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December 5, 2022

Maintenance Tips Around the Horse Farm

Use Colorado’s Sunny Winter Days to Maintain Your Place

There’s always something that needs doing, maintenance-wise, on a horse farm, and it’s wise to get it done sooner rather than later. Broken fences, noxious weeds, nefarious critters causing damage, and windy weather that wreaks havoc on the horse barn are common issues that require attention. Here are a few tips to help you put together your barn-job checklist and complete now to avoid downtime for your horse and save you money and worry.

On fair-weather days that might not have ground safe for riding, make your way to the barn to conduct repairs and identify what you’ll need to fix come spring. Photo Courtesy of www.Horizon

Down the Rabbit Hole

Gopher and rabbit holes can cause costly vet bills due to twisted fetlocks, torn tendons, pulled suspensory ligaments, or damaged stifles. Take the time to walk pastures and property in late winter and early spring before the grass gets too high to easily detect holes in the pasture.

Colorado experiences freezing and thawing all winter, which may cause pastures to become littered with rocks and stones that surface from underground. Pick up these rocks to save your horse the downtime needed to recover from stone bruises to the hoof and chipped hoof walls.

Also look for any for manmade litter that blows onto your property and keep an eagle eye out for dead vermin and remove any possible botulism-causing tiny carcasses.

Fence and Gate Safety Check

There should be no need to explain that split fence boards, downed wire fences, and gates that close with huge gaps between the post and the gate are recipes for disaster when it comes to a horse sustaining a major injury. A clean, tidy fence line not only looks good, but it also works better. Even if a horse doesn’t impale himself on a leaning post, damage an eye on a splintered board when trying to graze grass through a huge gap underneath, or trap himself in a gateway, a poor fence invites your horse Houdini to escape. And that won’t end well either.

Regular checks and repairs of gates and fences save lives. If you have ever seen a horse with a lacerated tendon shredded from rolling near a low- hanging fence wire or from the horse kicking through a metal sided run-in shed, you know that prevention from injury is much better—and less costly—than the cure. Horses may be large animals, but their legs are fragile, and their eyes are often subject to injury when rubbing against objects to mitigate flies and pesky bugs during warm weather.

Other Types of Horsepower

Machinery only breaks when you’re using it! So of course, it always happens when you need it. The best way to limit the annoyance, inconvenience, and likely expense of repairs to equipment is to keep it well-serviced.

Aside from the safety concerns of a tractor with no operational hand brake or mowers missing blade guards, the machine engine and its adjunct components requires care and attention to operate efficiently when needed. Check the oil, tires, water, battery, hydraulic fluid, and all the filters—water, air, fuel, oil, and cabin. Follow the vehicle’s manuals guidelines, and service equipment regularly to keep it in good working order.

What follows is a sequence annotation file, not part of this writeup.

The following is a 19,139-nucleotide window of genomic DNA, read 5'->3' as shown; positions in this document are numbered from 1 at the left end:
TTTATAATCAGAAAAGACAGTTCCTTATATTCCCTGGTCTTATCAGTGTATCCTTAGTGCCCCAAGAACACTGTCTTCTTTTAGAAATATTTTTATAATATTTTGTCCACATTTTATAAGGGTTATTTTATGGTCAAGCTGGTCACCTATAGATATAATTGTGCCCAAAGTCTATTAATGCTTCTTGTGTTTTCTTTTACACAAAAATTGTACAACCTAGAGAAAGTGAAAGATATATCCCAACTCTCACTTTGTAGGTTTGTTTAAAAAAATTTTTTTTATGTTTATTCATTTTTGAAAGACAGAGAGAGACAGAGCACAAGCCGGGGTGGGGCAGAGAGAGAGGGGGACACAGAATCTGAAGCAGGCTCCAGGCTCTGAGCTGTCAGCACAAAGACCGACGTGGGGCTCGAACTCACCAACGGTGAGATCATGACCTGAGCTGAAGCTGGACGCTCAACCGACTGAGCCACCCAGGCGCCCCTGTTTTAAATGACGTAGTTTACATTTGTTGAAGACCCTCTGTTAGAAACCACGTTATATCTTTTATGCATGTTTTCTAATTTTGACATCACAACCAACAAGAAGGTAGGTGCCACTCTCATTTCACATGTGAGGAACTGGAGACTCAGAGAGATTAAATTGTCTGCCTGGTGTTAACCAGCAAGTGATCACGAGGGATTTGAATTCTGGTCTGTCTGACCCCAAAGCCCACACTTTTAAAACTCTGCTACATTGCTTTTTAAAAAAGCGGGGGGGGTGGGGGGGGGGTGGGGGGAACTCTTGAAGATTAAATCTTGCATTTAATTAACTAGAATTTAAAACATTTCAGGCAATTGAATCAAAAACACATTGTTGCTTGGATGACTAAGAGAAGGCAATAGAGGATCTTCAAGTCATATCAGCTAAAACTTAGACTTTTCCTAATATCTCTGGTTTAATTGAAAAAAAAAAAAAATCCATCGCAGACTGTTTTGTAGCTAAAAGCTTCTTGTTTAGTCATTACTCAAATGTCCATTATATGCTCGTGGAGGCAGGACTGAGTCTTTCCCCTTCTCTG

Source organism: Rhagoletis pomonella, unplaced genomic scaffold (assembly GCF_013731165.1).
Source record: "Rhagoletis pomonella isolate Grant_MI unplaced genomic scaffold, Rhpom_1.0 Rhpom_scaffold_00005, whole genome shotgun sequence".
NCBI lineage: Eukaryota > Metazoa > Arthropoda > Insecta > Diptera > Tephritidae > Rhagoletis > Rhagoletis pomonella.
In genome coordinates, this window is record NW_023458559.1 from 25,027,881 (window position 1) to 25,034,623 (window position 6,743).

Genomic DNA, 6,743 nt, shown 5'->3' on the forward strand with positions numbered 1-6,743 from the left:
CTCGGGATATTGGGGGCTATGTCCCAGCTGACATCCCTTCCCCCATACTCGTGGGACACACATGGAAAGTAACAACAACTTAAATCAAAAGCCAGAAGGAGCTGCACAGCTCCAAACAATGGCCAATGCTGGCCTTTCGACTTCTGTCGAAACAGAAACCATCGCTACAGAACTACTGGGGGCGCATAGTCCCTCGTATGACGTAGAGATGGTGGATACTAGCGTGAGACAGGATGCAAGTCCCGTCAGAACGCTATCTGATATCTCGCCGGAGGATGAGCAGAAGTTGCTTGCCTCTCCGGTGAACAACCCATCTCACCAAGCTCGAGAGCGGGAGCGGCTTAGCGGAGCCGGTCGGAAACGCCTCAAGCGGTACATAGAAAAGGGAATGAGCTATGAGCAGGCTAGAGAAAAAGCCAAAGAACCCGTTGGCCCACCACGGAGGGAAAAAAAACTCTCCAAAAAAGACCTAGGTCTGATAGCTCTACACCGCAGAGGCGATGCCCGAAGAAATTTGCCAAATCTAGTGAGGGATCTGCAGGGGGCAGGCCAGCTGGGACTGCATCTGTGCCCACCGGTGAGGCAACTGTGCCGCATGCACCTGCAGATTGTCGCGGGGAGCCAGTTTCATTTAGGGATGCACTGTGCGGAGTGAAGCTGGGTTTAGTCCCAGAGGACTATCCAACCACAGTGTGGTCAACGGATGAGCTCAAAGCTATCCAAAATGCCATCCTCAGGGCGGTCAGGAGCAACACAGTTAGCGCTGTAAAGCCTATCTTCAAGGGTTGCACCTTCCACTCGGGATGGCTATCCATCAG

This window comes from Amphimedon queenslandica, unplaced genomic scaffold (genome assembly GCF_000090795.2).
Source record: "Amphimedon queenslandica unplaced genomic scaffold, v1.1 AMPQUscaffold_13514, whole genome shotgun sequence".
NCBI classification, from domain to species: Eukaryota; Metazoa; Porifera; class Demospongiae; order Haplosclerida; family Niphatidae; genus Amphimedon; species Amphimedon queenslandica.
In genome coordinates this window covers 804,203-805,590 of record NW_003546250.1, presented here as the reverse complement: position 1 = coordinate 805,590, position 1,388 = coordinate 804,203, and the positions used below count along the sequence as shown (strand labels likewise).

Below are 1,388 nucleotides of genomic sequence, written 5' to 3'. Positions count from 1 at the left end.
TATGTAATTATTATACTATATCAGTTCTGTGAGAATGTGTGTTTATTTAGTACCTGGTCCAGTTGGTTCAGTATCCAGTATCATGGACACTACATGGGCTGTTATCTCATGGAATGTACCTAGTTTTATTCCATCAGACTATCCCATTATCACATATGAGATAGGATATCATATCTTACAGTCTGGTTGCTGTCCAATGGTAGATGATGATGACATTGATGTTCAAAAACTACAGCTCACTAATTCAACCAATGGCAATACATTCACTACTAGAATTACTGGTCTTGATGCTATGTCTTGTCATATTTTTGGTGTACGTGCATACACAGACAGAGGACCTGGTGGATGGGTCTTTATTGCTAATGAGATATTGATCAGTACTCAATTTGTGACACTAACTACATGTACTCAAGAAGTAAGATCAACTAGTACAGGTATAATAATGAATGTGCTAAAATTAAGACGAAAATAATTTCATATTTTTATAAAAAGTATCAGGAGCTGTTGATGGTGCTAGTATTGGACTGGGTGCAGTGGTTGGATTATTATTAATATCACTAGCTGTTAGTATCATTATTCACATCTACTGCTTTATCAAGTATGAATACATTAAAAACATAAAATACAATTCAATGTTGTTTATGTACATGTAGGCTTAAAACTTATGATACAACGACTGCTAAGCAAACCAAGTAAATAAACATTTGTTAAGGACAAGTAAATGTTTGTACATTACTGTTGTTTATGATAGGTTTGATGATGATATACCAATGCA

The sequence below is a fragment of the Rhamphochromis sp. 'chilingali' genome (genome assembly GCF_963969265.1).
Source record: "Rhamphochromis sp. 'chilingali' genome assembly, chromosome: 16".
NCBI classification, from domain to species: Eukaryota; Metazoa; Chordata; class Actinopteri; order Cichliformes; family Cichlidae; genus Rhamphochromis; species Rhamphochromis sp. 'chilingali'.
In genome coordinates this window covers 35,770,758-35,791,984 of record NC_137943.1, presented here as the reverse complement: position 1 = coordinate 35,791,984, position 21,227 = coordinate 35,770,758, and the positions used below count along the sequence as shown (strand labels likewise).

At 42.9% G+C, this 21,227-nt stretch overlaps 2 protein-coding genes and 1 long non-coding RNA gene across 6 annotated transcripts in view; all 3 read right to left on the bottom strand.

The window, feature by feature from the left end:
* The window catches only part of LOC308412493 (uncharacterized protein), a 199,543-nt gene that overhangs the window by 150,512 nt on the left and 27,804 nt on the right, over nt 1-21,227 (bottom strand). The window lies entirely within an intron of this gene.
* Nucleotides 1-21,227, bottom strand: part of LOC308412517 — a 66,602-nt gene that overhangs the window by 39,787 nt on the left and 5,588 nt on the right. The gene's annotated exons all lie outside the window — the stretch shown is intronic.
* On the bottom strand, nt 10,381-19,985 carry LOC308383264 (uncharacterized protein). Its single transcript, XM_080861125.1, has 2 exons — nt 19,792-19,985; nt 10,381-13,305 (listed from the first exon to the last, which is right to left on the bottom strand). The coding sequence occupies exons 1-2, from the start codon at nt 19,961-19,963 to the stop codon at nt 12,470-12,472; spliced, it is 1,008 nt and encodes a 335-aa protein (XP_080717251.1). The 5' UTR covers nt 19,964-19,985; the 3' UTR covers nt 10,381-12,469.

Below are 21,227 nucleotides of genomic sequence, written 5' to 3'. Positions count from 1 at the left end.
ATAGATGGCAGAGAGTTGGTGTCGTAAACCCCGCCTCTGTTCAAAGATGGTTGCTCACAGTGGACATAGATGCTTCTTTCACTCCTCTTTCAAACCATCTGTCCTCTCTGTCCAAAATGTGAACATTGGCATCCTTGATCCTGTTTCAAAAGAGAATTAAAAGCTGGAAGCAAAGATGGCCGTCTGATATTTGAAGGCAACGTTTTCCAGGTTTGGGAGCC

Out With the Old

Sweep out your hay storage areas and allow time for it to air out before your new hay supply arrives to prevent contamination of the new hay with the old. Haystacks and hay storage areas are notorious for vermin to nest and live, and old hay will dust over time with the breakdown of seeds and stems.

Use the opportunity to check the storage area for any water intrusion from outside the building, either to the floor from under exterior walls or from a leaky roof, and fix any issues found. Hay and water don’t mix. Buy good hay, and keep it that way.

Security Check

Security cameras and devices can be repositioned during winter, thanks to high winds or snow/ice damage. A quick check for both position and cleaning of the camera lens and wire check for damage from nibbling by rodents or wind will help ensure that the system is fully operational and doing its job.

Fix It Now or Replace It Later

An inspection of your horse barn and run-in sheds might reveal popped nails, ripped shingles, disconnected gutters, or peeling paint. If you take the time to make the necessary repairs as you identify them, you’ll save time and money later. A fresh coat of paint or stain not only lifts the appearance of a building, it also protects it from the damaging effects of inclement weather.

If you locate any area of water intrusion into a building, be it through a roof, siding seam, or under doors or floors fix it immediately. Water is a silent but effective agent at causing damage to structures, and its invasion to any interior surface of a structure should be viewed as a serious situation that requires prompt remedy.

About Nikki Alvin-Smith

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See this article in the November/December 2022 online edition:

November/December 2022

Nikki Alvin-Smith
Nikki Alvin-Smith is a seasoned freelance writer who loves to share her lifelong experience with everything horse, farm and travel. Her work has been printed in more than two hundred fifty equestrian magazines worldwide and her published articles number in the thousands including travel and lifestyle press. A Brit who has called New York home for more than 37 years, Nikki brings a unique perspective to her writing. Her experience as an international level Grand Prix dressage competitor, coach and worldwide clinician, with a youth spent showjumping and foxhunting, provides lots of educational truths and fun moments to share with the reader. Additionally, she has been a horse breeder and importer of Hanoverian, Dutch and Iberian horses for more than 25 years. Visit to learn more.

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